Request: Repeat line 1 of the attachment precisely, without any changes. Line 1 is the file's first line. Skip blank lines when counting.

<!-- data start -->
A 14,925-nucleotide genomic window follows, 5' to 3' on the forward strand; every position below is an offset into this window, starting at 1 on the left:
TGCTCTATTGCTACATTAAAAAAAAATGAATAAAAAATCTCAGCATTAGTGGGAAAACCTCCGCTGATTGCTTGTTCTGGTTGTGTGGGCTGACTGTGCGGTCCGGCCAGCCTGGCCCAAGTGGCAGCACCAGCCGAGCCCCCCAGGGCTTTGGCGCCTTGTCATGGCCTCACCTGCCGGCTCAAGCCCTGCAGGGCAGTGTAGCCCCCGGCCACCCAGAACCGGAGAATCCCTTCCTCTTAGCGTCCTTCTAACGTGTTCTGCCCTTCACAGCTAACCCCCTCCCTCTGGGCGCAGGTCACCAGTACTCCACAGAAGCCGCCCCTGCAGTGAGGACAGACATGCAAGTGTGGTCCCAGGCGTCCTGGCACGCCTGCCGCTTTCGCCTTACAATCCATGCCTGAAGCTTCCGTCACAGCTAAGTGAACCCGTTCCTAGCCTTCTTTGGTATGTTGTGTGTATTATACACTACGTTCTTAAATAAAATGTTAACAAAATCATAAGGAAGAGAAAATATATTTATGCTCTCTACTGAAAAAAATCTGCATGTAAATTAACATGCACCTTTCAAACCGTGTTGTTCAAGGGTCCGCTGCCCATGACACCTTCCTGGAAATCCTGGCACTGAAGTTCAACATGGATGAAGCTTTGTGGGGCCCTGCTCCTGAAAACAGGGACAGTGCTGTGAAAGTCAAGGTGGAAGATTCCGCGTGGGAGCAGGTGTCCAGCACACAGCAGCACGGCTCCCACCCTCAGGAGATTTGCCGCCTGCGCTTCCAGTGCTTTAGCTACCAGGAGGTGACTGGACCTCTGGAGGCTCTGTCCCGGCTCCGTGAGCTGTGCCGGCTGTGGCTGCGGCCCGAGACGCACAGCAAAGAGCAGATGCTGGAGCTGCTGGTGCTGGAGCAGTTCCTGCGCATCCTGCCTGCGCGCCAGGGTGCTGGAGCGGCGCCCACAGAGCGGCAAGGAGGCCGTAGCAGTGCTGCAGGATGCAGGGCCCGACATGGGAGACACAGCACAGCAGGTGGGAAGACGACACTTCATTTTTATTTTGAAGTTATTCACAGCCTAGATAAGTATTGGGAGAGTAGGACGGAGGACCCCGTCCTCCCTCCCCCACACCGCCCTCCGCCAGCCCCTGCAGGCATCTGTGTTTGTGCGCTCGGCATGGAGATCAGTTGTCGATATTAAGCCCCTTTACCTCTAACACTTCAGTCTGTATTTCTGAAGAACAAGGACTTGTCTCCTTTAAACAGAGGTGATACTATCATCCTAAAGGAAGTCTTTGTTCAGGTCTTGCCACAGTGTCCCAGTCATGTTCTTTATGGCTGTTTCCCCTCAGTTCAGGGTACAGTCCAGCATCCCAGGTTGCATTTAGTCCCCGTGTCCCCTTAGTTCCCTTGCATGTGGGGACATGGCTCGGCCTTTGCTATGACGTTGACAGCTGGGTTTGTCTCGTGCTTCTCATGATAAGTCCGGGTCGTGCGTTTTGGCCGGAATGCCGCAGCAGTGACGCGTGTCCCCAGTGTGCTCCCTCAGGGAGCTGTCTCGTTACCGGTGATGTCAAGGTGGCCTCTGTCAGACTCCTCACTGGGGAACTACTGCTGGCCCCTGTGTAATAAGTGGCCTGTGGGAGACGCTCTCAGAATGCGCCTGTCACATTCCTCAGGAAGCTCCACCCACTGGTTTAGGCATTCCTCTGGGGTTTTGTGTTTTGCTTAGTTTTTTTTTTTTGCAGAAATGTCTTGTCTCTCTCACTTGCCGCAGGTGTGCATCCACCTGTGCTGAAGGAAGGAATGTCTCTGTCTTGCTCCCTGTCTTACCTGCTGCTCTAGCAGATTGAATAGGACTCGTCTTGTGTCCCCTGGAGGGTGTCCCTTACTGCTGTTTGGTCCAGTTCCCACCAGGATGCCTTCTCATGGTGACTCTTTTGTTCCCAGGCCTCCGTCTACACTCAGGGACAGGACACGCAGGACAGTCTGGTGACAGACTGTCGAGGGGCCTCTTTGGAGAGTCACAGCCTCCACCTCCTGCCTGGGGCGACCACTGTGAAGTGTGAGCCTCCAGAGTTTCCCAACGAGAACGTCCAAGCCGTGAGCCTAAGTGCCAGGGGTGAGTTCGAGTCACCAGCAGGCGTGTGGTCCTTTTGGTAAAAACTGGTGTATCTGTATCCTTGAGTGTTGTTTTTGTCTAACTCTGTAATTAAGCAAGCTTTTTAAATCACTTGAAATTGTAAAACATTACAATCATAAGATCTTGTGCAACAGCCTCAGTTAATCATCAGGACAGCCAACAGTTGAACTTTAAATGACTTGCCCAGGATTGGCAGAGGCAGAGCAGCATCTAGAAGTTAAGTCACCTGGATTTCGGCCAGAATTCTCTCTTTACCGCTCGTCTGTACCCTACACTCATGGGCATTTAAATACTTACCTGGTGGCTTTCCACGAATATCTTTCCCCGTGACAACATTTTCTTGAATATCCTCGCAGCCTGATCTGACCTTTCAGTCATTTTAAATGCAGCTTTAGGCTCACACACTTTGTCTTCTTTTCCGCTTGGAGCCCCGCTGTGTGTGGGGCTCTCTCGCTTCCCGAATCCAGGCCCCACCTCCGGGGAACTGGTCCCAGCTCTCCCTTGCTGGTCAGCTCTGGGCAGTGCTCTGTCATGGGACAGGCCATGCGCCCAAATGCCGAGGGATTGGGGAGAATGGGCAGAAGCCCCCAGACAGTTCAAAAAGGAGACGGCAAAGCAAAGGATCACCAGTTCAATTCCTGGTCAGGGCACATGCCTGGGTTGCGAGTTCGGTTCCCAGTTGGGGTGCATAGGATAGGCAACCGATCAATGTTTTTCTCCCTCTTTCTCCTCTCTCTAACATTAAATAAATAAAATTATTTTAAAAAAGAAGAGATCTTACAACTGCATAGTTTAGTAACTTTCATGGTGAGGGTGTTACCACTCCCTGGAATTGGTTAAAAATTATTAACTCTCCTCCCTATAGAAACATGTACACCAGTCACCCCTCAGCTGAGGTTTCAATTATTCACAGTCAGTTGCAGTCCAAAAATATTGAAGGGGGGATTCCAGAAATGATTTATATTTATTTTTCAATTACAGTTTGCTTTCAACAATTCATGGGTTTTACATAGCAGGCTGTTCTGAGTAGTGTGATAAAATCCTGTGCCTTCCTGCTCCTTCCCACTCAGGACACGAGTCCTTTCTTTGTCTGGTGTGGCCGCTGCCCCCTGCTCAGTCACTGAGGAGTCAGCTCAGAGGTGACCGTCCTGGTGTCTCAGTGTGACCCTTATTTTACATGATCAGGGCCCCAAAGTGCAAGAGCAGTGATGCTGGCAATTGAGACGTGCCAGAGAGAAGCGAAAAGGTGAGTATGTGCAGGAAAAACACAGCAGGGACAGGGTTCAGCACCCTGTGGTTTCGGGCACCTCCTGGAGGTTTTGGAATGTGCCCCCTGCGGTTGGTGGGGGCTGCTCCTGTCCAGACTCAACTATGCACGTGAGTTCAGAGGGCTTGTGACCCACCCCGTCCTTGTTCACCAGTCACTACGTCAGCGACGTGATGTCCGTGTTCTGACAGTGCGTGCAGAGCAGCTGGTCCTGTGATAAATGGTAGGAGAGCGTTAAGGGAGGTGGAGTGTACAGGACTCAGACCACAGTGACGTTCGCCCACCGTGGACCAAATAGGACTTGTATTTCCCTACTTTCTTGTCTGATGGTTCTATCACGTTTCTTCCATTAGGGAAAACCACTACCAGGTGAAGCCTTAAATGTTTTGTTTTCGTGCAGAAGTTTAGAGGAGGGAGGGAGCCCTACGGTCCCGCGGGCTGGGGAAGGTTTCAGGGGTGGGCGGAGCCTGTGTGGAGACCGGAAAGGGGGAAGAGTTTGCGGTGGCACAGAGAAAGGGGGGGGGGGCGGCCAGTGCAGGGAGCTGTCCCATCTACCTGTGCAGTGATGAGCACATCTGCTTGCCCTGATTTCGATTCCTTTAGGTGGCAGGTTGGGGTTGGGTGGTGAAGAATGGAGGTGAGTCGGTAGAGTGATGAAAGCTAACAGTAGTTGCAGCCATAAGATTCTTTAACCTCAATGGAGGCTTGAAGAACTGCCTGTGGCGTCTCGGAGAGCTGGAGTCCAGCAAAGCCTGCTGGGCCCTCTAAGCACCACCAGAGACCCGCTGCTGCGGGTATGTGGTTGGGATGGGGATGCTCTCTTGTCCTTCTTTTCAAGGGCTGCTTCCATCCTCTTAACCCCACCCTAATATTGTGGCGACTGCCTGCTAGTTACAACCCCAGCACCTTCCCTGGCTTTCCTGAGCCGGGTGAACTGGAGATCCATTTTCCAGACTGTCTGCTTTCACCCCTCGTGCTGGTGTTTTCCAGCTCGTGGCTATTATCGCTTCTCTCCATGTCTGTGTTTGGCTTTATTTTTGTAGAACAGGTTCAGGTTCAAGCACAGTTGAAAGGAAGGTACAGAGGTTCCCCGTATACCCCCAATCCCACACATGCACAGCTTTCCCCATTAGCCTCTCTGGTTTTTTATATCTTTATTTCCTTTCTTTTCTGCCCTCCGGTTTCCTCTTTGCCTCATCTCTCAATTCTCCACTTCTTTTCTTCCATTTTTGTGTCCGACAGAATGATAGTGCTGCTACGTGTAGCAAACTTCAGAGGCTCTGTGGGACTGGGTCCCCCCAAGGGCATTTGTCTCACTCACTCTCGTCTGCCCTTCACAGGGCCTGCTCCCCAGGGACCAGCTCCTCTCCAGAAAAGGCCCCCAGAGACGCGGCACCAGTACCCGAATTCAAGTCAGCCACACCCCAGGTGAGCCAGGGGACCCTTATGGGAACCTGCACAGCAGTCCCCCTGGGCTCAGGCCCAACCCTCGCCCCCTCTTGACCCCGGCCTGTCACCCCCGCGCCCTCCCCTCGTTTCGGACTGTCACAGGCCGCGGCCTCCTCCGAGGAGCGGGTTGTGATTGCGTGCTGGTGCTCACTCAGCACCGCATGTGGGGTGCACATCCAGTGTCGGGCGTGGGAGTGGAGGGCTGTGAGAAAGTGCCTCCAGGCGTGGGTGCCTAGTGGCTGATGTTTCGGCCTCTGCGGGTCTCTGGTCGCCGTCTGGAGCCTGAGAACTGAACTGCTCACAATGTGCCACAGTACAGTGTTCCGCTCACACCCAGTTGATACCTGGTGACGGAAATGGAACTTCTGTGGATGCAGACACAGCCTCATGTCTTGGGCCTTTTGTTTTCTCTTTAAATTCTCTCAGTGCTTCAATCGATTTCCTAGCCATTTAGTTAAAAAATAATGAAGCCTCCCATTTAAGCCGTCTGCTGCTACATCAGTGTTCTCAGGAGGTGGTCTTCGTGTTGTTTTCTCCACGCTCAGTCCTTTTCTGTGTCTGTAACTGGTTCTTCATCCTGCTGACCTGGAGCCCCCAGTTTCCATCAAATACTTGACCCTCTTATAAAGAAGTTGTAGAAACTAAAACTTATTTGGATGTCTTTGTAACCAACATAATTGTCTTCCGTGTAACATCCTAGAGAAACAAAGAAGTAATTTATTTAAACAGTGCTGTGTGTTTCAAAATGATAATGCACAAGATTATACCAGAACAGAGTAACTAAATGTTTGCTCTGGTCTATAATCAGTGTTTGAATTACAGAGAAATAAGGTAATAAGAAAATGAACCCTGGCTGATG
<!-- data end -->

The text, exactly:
A 14,925-nucleotide genomic window follows, 5' to 3' on the forward strand; every position below is an offset into this window, starting at 1 on the left: